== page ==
Nov. 17, 2017
Nov. 17, 2017
By Stacy Rausch | Catholic Herald Producation Coordinator
Good things can sometimes come from tragedy.
Jennifer Bush-Lawson lost her life in 2014 after spending the morning volunteering at Nottingham Elementary School in Arlington. She was struck and killed by a passing dump truck while putting her daughter in her car seat.
It’s great how the community comes together to support the neighborhood and Neal. It’s a way to keep in touch and support one another. ~ Courtney Portner
Neal Lawson, Jennifer’s husband, has devoted himself to honoring his wife’s memory through the Jennifer Bush-Lawson Foundation (JB-LF), launched in 2015 on the anniversary of her death.
The foundation provides funding for medical care for pregnant women and their children through the first year of life. Being able to help women receive quality healthcare — especially for high-risk pregnancies — is important to the family since the Lawson’s three children were born prematurely, and Jennifer struggled with difficult pregnancies.
One of the ways the foundation is funded is through an annual 5K race and family fun day, now in its third year. This year’s race raised more than $100,000. The Nov. 18 5K race started and finished at the Edward Douglass White Knights of Columbus council home in Arlington. The Knights donated the use of the grounds for the event that drew more than 450 racers ranging in age from 7 to 69. Many families bundled up for the chilly fall day race while pushing babies and toddlers in strollers.
The activities included face painting, moon bounces, food trucks, silent auction and live music.
The foundation’s mission “is to serve economically vulnerable mothers and infants by improving access to high-quality maternal and pediatric healthcare and support.” The JB-LF partners with the Virginia Hospital Center outpatient clinic and the Arlington Pediatric Center to carry out this vision.
Michele Werner, director of development at the Virginia Hospital Center said, “The best thing about working with the JB-LF is how innovative and forward thinking they are to help solve problems for patients, and they care about the population of expectant mothers and children.”
High-risk pregnancies include many doctors’ visits, which can become untenable for many women, especially those with lower incomes or the uninsured. Through the JB-FL, infants receive access to well child medical care, acute care, specialty care, developmental assessments, and pack and plays for a safe place to sleep. Mothers are getting crucial pre-natal care, ultrasounds, and help monitoring their pregnancies through support such as telemedicine, a smartphone app that allows them to check in with a doctor from work or home. This free service has decreased greatly the number of missed appointments.
Courtney Portner, a parishioner of St. Agnes Church in Arlington and friend of the Lawson family, has volunteered at the event for three years. “The race was not only about raising funds,” she said. “It’s great how the community comes together to support the neighborhood and Neal. It’s a way to keep in touch and support one another.”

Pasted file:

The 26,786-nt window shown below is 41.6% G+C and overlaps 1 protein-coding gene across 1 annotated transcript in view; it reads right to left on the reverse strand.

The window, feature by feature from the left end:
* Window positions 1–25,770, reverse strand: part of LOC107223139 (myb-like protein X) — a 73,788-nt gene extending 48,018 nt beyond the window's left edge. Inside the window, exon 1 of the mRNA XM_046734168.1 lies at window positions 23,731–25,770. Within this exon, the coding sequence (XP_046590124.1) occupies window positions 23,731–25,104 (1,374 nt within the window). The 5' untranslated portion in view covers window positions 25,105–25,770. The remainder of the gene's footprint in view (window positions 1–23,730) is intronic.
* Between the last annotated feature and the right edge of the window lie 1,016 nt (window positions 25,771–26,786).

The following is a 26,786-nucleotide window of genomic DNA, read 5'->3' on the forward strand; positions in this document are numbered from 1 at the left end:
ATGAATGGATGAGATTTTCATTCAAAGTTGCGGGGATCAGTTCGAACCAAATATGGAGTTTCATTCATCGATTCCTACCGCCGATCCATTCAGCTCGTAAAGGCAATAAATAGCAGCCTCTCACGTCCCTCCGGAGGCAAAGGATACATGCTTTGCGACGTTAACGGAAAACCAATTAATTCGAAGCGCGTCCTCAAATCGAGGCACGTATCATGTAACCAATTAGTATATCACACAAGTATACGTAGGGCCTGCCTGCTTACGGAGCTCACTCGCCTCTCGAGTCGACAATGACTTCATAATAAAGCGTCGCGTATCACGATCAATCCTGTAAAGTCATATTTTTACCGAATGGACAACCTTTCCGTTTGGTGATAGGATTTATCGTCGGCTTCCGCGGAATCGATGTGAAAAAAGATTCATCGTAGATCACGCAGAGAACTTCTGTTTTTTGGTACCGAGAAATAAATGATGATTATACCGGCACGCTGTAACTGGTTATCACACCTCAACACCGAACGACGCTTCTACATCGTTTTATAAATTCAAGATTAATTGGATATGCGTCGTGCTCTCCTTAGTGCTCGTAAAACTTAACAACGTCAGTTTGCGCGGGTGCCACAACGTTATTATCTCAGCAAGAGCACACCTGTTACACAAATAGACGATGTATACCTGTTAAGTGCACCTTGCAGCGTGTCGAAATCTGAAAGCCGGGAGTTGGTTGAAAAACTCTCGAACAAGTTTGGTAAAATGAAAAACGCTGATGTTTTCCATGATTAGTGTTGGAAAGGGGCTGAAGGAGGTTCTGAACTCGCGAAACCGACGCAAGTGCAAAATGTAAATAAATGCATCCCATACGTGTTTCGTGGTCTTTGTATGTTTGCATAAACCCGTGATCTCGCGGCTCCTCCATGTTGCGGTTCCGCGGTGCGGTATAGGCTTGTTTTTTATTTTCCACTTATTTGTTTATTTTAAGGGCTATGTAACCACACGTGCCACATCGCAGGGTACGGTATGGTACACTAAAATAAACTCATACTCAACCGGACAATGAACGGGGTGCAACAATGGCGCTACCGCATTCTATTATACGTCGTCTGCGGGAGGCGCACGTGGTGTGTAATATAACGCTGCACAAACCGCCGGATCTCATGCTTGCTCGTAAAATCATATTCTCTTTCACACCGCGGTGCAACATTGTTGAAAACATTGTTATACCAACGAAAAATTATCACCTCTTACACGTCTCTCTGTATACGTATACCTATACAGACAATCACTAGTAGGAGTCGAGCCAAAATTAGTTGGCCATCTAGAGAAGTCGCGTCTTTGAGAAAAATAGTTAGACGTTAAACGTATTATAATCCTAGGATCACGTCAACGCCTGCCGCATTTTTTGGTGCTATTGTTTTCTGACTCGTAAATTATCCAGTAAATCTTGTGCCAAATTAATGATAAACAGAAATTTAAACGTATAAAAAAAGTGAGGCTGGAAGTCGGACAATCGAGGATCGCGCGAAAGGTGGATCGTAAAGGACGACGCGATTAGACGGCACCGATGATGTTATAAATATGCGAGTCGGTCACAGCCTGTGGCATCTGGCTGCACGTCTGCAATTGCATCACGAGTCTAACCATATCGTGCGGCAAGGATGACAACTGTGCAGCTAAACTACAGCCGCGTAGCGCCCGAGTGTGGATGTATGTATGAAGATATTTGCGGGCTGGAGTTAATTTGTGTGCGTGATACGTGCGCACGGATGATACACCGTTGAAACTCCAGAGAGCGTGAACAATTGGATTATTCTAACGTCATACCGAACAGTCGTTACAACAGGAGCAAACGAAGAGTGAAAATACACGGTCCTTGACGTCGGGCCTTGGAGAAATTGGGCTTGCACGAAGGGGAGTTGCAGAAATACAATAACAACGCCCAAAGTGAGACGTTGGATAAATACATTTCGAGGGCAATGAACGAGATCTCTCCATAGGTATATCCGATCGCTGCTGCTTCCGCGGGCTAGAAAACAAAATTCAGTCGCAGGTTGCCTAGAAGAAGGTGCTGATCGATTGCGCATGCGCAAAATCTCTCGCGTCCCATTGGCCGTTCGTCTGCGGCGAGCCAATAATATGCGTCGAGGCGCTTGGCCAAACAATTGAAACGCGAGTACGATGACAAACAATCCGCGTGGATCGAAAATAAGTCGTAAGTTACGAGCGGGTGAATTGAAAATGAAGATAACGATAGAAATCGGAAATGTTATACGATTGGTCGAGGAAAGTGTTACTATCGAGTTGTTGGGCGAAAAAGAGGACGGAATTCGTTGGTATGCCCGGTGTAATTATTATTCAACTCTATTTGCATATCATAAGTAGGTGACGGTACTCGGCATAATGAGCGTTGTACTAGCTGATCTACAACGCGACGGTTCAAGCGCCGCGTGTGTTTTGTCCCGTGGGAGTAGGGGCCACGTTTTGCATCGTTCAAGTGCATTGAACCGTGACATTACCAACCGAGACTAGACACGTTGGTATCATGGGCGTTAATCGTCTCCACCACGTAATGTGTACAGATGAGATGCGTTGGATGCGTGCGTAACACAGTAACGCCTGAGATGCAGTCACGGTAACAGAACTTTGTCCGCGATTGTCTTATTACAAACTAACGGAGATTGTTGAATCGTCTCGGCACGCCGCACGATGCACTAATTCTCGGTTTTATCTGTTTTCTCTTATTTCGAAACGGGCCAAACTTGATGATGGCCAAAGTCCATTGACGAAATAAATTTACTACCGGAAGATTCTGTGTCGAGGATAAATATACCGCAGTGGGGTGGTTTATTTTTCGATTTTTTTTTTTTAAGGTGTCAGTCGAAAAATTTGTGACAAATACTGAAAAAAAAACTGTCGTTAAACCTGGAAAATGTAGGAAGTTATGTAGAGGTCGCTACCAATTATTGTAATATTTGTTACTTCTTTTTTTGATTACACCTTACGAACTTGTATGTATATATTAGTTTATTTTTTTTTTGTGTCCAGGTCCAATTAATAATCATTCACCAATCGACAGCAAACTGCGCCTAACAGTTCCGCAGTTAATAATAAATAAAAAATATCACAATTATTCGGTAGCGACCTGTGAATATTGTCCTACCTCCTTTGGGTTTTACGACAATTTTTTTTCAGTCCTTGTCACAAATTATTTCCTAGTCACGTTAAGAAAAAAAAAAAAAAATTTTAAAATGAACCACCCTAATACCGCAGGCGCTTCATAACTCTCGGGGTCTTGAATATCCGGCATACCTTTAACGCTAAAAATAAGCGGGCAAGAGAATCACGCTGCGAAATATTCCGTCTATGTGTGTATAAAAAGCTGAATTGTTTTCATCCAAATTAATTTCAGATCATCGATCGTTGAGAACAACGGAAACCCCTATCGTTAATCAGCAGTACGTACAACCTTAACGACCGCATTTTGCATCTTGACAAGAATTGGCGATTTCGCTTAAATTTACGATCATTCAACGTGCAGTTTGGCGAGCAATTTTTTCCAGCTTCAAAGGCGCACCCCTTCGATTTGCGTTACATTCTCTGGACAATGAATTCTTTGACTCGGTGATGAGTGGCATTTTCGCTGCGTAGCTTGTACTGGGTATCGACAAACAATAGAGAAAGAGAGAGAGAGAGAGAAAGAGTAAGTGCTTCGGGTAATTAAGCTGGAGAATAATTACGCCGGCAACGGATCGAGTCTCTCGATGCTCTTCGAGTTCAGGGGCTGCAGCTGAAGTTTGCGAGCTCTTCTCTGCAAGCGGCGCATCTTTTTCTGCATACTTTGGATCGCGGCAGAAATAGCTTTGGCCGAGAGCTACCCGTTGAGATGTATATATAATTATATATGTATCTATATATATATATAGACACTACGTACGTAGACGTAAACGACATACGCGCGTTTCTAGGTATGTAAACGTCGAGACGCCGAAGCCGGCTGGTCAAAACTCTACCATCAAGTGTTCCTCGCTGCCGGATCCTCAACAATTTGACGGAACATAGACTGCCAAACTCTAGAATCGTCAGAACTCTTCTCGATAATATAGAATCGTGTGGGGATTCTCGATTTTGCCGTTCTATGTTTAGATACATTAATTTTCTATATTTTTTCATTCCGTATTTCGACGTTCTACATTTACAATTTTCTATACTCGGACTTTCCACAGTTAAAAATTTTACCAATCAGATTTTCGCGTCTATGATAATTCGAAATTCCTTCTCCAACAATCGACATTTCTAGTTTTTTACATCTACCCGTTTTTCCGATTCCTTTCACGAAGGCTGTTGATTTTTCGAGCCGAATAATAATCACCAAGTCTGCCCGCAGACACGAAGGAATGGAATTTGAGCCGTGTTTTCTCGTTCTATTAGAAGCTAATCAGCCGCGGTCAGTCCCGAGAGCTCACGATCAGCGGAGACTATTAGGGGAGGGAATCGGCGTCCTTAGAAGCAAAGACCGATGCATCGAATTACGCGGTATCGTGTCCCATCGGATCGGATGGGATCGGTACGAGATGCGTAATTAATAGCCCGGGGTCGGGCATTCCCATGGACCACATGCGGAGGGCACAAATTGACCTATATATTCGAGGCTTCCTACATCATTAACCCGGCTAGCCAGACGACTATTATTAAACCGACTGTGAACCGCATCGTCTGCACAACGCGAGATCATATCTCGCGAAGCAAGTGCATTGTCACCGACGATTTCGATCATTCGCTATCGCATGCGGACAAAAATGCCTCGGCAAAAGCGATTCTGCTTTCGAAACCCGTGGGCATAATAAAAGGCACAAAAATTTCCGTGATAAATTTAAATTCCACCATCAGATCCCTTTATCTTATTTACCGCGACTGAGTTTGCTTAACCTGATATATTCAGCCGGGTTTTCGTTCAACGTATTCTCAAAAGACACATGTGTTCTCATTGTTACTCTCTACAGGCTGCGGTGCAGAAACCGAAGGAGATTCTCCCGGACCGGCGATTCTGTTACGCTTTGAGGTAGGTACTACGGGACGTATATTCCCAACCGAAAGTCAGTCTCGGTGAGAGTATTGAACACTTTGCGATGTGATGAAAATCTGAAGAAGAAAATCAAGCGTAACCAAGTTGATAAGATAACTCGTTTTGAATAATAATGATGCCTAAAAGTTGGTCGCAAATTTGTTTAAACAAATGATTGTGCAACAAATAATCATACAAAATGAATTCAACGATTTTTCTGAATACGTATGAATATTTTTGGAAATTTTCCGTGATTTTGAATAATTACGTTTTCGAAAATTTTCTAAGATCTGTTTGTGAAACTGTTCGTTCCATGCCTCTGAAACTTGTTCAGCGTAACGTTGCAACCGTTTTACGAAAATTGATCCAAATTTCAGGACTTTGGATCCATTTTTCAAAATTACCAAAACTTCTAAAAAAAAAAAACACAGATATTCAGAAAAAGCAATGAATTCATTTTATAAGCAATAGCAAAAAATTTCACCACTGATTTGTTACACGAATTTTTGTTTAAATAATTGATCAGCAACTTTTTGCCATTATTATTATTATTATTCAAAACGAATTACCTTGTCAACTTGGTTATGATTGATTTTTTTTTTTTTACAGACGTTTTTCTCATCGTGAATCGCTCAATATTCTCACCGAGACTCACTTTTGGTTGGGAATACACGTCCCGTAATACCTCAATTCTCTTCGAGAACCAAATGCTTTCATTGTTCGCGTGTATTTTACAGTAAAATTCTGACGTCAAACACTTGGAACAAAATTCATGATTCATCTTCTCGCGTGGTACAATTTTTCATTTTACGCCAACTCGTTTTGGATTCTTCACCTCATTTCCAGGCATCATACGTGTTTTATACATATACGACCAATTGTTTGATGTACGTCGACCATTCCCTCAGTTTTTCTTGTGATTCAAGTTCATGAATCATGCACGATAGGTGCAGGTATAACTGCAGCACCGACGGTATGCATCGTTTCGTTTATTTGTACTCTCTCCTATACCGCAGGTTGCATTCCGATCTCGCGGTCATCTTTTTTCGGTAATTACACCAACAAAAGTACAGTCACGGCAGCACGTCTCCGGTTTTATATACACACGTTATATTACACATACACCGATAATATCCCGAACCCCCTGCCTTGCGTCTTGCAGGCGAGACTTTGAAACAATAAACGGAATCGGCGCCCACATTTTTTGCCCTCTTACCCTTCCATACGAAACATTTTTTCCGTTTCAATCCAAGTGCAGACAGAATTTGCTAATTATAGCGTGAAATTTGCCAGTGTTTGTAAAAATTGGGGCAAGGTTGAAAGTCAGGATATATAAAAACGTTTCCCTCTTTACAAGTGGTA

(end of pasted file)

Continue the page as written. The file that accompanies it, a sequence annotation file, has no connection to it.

“The sense of community and giving back is especially important for the kids,” she added. “It was great to see all ages come out, whether they were running or not, to raise money for a great cause.”
By Gregg MacDonald/Fairfax County Times | Nov 17, 2017
On Nov. 11, the fourth annual DC’s Dancing Stars Gala in Tysons netted more than $300,000 for local charities, and it was done with the utmost of style.
The event was hosted by co-chairs Maria Coakley David and Jim David at the Sheraton Tyson’s Corner and featured nine local celebrities including Former White House Press Secretary Sean Spicer (the real one, not the Melissa McCarthy version) and four ‘Corporate Challenge Dancers’ who spent the past several months training for the gala performance. Local businesswoman Lola Reinsch took first prize, raising more than $50,000 in cash and sponsorships from more than 100 donors.
Spicer served on the judge’s panel, where he was by far the harshest critic of the trio, which also included Chelsie Hightower from TV’s Dancing With The Stars and Washington Ballet Artistic Director Julie Kent.
President and CEO of Associated Builders and Contractors Michael D. Bellaman was the runner-up winning $5,000 for the Morgan Amelia Foundation. Caroline Coakley, Director at Beautycounter, was the winner of the Corporate Challenge, and will direct her $10,000 prize money to the Raymond A. Wood Foundation. The Corporate Challenge winner was determined in the same way as the overall winner: 60 percent judges scores and 40 percent funds raised. Coakley raised over $60,000 and had one of the top scoring performances.
“We’re thrilled to have hosted another successful and fun evening for our local charities,” said Maria Coakley David, CEO of C.J. Coakley Co., Inc. and co-chair of DCs Dancing Stars Gala. “I’m so proud of all of our dancers, who rehearsed tirelessly and gave it their all. My husband Jim and I are avid dancers, and we’re so pleased to share our love of dancing with others as we change lives one dance step at a time.”
Former White House Press Secretary Sean Spicer made his debut at the judges table and he kept the crowd laughing! He was joined by Chelsie Hightower, best known as a dancer, partner, trainer and choreographer for ABC’s hit show Dancing with the Stars, and Washington Ballet Director Julie Kent. Emceeing the event were Larry Miller of WUSA9 and former Washington Redskin Charles Mann.
Local charities were beneficiaries of the event, such as: The DC Chapter of The Leukemia & Lymphoma Society, Operation Renewed Hope Foundation, Jennifer Bush-Lawson Foundation and Student Scholarships to attend Marymount University.